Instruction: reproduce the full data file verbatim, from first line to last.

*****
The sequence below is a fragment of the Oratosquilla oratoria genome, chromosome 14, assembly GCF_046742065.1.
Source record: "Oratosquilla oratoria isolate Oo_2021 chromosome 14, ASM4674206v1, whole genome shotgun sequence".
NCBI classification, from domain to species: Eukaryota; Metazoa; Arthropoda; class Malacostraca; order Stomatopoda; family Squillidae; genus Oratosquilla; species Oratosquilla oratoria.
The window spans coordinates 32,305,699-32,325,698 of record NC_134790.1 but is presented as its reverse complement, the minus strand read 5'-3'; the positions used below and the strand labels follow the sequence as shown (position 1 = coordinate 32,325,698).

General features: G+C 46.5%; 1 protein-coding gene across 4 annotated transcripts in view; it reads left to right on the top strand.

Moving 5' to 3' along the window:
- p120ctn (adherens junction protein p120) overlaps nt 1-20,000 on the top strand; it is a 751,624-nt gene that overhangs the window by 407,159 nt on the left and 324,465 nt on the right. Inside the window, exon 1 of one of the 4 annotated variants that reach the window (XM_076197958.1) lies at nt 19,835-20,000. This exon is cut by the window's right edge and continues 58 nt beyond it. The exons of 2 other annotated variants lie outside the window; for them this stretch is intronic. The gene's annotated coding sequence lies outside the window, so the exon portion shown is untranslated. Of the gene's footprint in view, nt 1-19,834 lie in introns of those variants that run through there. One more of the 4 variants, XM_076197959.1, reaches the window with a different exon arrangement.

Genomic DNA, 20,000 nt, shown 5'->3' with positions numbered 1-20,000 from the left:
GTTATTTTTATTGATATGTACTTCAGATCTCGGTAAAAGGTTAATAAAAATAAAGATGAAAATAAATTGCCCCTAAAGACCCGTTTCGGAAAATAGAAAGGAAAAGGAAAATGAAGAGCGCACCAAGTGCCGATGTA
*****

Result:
The sequence below is a fragment of the Oratosquilla oratoria genome, chromosome 14, assembly GCF_046742065.1.
Source record: "Oratosquilla oratoria isolate Oo_2021 chromosome 14, ASM4674206v1, whole genome shotgun sequence".
NCBI classification, from domain to species: Eukaryota; Metazoa; Arthropoda; class Malacostraca; order Stomatopoda; family Squillidae; genus Oratosquilla; species Oratosquilla oratoria.
The window spans coordinates 32,305,699-32,325,698 of record NC_134790.1 but is presented as its reverse complement, the minus strand read 5'-3'; the positions used below and the strand labels follow the sequence as shown (position 1 = coordinate 32,325,698).

General features: G+C 46.5%; 1 protein-coding gene across 4 annotated transcripts in view; it reads left to right on the top strand.

Moving 5' to 3' along the window:
- p120ctn (adherens junction protein p120) overlaps nt 1-20,000 on the top strand; it is a 751,624-nt gene that overhangs the window by 407,159 nt on the left and 324,465 nt on the right. Inside the window, exon 1 of one of the 4 annotated variants that reach the window (XM_076197958.1) lies at nt 19,835-20,000. This exon is cut by the window's right edge and continues 58 nt beyond it. The exons of 2 other annotated variants lie outside the window; for them this stretch is intronic. The gene's annotated coding sequence lies outside the window, so the exon portion shown is untranslated. Of the gene's footprint in view, nt 1-19,834 lie in introns of those variants that run through there. One more of the 4 variants, XM_076197959.1, reaches the window with a different exon arrangement.

Genomic DNA, 20,000 nt, shown 5'->3' with positions numbered 1-20,000 from the left:
GTTATTTTTATTGATATGTACTTCAGATCTCGGTAAAAGGTTAATAAAAATAAAGATGAAAATAAATTGCCCCTAAAGACCCGTTTCGGAAAATAGAAAGGAAAAGGAAAATGAAGAGCGCACCAAGTGCCGATGTA